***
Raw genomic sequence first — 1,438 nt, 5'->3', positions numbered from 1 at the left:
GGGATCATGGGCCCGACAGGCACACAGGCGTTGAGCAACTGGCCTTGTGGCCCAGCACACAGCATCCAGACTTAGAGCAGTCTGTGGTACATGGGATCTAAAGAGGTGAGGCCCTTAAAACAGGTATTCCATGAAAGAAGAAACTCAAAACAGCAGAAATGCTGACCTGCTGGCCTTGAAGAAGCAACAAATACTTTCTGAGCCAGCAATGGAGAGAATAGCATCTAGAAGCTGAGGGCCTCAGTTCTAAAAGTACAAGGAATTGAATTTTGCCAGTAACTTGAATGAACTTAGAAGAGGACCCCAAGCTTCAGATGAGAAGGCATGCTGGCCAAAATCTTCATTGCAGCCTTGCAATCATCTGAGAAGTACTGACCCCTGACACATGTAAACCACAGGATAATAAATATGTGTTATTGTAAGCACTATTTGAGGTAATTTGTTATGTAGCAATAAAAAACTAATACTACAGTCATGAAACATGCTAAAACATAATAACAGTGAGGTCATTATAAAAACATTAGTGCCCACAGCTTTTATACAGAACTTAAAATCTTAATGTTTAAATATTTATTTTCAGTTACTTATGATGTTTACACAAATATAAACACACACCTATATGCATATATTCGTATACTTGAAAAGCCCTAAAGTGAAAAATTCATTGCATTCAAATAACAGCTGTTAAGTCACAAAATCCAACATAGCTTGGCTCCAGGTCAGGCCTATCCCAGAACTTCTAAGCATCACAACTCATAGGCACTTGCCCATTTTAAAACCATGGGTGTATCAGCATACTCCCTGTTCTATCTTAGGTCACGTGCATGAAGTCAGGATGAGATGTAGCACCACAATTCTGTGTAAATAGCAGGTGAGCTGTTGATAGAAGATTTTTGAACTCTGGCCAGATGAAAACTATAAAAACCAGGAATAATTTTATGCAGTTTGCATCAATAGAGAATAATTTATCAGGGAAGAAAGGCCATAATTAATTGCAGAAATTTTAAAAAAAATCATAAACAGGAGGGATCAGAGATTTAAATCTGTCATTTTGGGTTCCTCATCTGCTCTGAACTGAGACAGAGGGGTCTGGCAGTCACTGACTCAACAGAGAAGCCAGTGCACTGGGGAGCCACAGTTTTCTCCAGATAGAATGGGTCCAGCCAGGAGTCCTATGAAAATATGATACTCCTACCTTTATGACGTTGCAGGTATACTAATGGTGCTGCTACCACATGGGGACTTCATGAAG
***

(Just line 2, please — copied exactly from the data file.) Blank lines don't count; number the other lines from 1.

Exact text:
GGGATCATGGGCCCGACAGGCACACAGGCGTTGAGCAACTGGCCTTGTGGCCCAGCACACAGCATCCAGACTTAGAGCAGTCTGTGGTACATGGGATCTAAAGAGGTGAGGCCCTTAAAACAGGTATTCCATGAAAGAAGAAACTCAAAACAGCAGAAATGCTGACCTGCTGGCCTTGAAGAAGCAACAAATACTTTCTGAGCCAGCAATGGAGAGAATAGCATCTAGAAGCTGAGGGCCTCAGTTCTAAAAGTACAAGGAATTGAATTTTGCCAGTAACTTGAATGAACTTAGAAGAGGACCCCAAGCTTCAGATGAGAAGGCATGCTGGCCAAAATCTTCATTGCAGCCTTGCAATCATCTGAGAAGTACTGACCCCTGACACATGTAAACCACAGGATAATAAATATGTGTTATTGTAAGCACTATTTGAGGTAATTTGTTATGTAGCAATAAAAAACTAATACTACAGTCATGAAACATGCTAAAACATAATAACAGTGAGGTCATTATAAAAACATTAGTGCCCACAGCTTTTATACAGAACTTAAAATCTTAATGTTTAAATATTTATTTTCAGTTACTTATGATGTTTACACAAATATAAACACACACCTATATGCATATATTCGTATACTTGAAAAGCCCTAAAGTGAAAAATTCATTGCATTCAAATAACAGCTGTTAAGTCACAAAATCCAACATAGCTTGGCTCCAGGTCAGGCCTATCCCAGAACTTCTAAGCATCACAACTCATAGGCACTTGCCCATTTTAAAACCATGGGTGTATCAGCATACTCCCTGTTCTATCTTAGGTCACGTGCATGAAGTCAGGATGAGATGTAGCACCACAATTCTGTGTAAATAGCAGGTGAGCTGTTGATAGAAGATTTTTGAACTCTGGCCAGATGAAAACTATAAAAACCAGGAATAATTTTATGCAGTTTGCATCAATAGAGAATAATTTATCAGGGAAGAAAGGCCATAATTAATTGCAGAAATTTTAAAAAAAATCATAAACAGGAGGGATCAGAGATTTAAATCTGTCATTTTGGGTTCCTCATCTGCTCTGAACTGAGACAGAGGGGTCTGGCAGTCACTGACTCAACAGAGAAGCCAGTGCACTGGGGAGCCACAGTTTTCTCCAGATAGAATGGGTCCAGCCAGGAGTCCTATGAAAATATGATACTCCTACCTTTATGACGTTGCAGGTATACTAATGGTGCTGCTACCACATGGGGACTTCATGAAG